Chasing the Infinite Bad. With an estimated 560,000 pieces of new malware released each day, that means that every EDR tool must have access to all 560,000 of those pieces of malware – daily. Then they must accurately identify how each individual piece of malware is running. It is a losing battle.
Impossible Patching Bar. Patching is a best practice every enterprise should follow. But some organizations, particularly critical infrastructure and those relying on legacy applications, can’t afford the down time and may not be able to implement some security patches. And for those who can, the average lag time between when a vulnerability patch is released and when it is implemented is approximately 60 to 150 days. Hardly a stalwart of defense.
Blind to Applications and Software Workloads. Applications and software workloads are the critical lifeblood of any organization, no matter where they reside. Yet, most security tools have no visibility from the inside into these areas, therefore cannot adequately derive insight into application or workload activity, especially when under attack.
No Protection for Memory and Runtime Processes. Memory and runtime are a hackers’ paradise. Here, they hijack legitimate code and insert their own code to run as the application executes. Without adequate insight or process controls, organizations are unable to distinguish malicious code from the developer’s intended code as an attack unfolds under their noses.
How to Adequately Protect Software from Attacks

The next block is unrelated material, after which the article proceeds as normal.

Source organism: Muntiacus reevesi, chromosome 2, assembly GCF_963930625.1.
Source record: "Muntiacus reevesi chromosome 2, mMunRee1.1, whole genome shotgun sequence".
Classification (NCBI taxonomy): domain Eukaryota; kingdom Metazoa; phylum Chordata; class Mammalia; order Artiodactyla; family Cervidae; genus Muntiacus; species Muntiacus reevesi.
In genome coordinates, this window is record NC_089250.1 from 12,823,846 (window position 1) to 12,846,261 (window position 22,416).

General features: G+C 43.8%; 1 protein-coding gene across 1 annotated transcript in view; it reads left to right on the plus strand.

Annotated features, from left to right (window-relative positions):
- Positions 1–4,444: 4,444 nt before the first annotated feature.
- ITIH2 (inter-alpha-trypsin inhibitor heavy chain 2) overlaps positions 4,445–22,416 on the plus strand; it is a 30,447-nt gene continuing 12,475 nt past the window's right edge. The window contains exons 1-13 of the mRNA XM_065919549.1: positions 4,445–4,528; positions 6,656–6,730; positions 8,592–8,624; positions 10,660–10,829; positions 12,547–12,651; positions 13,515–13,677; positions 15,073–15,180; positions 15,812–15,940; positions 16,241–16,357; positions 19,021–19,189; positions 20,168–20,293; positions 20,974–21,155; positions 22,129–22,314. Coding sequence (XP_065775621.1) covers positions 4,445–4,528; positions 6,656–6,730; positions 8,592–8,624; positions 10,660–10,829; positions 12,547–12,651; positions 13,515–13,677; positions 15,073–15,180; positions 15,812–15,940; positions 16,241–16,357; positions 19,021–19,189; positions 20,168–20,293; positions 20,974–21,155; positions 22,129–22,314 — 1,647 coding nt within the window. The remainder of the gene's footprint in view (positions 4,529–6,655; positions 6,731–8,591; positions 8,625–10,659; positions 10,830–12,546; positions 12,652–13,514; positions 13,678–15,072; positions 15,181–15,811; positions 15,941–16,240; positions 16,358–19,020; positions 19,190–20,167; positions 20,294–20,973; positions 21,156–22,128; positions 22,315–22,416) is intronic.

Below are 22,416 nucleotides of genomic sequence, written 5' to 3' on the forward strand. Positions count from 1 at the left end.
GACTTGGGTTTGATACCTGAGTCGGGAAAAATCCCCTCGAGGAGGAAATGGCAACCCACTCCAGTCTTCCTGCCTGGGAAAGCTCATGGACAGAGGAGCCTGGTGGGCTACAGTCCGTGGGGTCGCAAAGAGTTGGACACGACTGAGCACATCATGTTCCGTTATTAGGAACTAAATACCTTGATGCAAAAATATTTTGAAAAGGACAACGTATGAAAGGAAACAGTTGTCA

Virsec Security Platform (VSP) is designed to stop any attack targeting application workloads and systems during runtime. Continuous, automated, and self-reliant, VSP is the only single solution that safeguards the entire application surface, focusing visibility and protection across all runtime components throughout Host, Memory, and Web layers.
Virsec's patented AppMap® technology automatically maps applications across the entire stack, defining the correct files, scripts, directories, libraries, inputs, processes, and memory usage of each application in an enterprise’s IT infrastructure. This ensures comprehensive, application-aware protection for application workloads in any environment that is applied in real-time, as code executes. Any deviation from normal is immediately detected, treated as a threat, and blocked.
Rely On Deterministic Security
The result of an application-aware security approach is a deterministic stance that protects an organization’s application stack from the inside, with full contextual insight and control as each application executes at runtime. VSP protects the process integrity of the software with strict controls to ensure it only executes as intended. Even if software contains vulnerabilities – unknown or otherwise – VSP will stop exploits at the earliest point in the threat cycle no matter how they manifest.
With VSP deployed, the next time you hear about another advanced, highly invasive attack on critical infrastructure, supply chains, enterprises, or government agencies, you can rest easy knowing that all your application workloads are wrapped up tight in a downy pillow of protection – making those attacks irrelevant.